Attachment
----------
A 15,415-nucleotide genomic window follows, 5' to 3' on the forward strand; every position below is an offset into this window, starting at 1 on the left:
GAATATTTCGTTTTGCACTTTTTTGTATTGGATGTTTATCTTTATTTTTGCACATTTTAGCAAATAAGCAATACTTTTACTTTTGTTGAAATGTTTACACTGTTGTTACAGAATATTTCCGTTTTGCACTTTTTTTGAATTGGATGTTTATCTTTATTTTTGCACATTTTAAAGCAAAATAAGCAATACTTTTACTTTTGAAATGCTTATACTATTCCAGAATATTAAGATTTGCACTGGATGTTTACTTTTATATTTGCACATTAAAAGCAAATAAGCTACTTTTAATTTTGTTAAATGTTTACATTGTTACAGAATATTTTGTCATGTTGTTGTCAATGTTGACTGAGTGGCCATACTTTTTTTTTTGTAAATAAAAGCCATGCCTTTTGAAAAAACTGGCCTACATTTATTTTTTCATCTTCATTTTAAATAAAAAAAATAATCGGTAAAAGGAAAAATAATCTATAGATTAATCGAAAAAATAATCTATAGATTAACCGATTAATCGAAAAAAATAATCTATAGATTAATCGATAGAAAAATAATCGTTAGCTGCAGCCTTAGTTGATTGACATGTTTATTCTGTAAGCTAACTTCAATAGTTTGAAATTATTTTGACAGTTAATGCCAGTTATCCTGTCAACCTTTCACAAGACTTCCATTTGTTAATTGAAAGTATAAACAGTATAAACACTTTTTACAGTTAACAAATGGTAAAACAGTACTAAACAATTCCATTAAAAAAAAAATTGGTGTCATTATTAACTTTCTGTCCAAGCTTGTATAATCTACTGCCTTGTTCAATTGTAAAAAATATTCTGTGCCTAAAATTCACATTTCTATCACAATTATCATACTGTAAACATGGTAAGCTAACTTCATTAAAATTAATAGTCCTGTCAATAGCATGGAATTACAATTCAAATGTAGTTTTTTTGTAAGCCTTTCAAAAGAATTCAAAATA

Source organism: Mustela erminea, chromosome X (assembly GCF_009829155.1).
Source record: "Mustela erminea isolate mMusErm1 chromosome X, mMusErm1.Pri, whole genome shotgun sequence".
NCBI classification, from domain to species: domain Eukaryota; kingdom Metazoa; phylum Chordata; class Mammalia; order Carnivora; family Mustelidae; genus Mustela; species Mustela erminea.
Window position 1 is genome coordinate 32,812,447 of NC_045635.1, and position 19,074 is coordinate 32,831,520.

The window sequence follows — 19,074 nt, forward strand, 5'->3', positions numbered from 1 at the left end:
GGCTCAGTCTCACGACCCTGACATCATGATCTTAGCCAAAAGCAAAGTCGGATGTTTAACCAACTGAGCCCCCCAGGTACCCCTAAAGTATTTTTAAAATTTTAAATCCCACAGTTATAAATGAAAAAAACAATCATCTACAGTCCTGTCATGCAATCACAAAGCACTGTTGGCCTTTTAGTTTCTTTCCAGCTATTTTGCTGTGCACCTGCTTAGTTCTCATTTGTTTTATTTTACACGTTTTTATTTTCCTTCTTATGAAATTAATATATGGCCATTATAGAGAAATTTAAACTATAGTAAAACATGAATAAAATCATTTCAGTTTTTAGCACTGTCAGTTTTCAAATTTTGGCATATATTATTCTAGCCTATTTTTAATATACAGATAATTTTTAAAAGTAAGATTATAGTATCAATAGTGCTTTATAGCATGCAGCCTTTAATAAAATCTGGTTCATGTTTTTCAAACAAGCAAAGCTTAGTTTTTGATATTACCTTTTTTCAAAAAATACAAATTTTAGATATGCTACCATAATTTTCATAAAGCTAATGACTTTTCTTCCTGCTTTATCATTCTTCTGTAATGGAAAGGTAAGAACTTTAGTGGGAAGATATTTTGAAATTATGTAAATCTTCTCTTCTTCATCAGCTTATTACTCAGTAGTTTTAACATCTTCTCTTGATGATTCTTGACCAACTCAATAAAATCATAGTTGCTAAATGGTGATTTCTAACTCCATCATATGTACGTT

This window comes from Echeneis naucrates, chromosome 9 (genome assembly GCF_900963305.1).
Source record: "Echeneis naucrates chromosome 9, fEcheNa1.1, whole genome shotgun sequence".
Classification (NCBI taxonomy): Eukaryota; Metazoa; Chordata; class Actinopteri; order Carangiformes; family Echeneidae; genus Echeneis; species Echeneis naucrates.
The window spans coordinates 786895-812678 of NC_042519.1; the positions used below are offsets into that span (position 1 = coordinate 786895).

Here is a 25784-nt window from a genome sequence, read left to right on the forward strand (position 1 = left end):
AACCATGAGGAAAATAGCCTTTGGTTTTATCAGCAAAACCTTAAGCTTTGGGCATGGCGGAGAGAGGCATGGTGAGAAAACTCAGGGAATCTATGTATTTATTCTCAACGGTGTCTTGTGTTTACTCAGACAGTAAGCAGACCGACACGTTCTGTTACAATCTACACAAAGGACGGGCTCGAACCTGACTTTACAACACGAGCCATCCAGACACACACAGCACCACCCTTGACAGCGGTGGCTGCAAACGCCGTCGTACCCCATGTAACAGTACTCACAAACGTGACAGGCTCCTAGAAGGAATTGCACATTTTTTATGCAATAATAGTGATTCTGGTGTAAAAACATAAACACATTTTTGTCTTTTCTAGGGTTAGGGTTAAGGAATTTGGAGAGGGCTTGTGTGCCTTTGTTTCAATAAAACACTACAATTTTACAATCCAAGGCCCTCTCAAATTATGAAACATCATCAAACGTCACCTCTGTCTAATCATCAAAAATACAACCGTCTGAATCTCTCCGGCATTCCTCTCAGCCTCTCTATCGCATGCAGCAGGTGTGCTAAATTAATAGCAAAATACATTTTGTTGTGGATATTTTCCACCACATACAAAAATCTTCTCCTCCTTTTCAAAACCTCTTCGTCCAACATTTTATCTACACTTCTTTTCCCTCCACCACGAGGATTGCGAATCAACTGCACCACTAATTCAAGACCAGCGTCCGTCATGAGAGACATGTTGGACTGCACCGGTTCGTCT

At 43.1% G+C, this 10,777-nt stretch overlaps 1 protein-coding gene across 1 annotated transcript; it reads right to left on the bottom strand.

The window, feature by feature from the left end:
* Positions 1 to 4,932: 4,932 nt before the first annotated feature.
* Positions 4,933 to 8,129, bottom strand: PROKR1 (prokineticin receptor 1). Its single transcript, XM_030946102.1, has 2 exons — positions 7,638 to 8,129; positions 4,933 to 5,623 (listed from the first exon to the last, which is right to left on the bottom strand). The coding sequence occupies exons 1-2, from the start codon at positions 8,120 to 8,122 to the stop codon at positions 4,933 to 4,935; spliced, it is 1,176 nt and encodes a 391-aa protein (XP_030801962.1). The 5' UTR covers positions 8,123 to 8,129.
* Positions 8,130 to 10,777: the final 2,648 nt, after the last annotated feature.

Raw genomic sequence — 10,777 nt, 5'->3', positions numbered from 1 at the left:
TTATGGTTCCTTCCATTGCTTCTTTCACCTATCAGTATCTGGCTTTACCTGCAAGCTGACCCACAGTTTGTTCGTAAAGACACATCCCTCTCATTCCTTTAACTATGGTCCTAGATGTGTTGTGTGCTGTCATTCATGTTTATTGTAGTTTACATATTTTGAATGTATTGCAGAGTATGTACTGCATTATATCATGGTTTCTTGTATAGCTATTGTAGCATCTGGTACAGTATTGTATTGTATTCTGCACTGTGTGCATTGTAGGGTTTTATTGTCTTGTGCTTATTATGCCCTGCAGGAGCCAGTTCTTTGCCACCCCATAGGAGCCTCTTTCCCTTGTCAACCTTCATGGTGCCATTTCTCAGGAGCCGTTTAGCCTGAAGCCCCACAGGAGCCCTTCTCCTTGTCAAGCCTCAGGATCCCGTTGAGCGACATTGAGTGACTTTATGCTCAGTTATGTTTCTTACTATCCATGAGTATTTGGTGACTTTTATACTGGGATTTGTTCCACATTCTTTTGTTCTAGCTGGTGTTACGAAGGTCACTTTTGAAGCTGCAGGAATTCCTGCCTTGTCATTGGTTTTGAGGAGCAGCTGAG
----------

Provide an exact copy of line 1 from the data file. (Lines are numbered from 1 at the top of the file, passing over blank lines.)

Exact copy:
A 15,415-nucleotide genomic window follows, 5' to 3' on the forward strand; every position below is an offset into this window, starting at 1 on the left: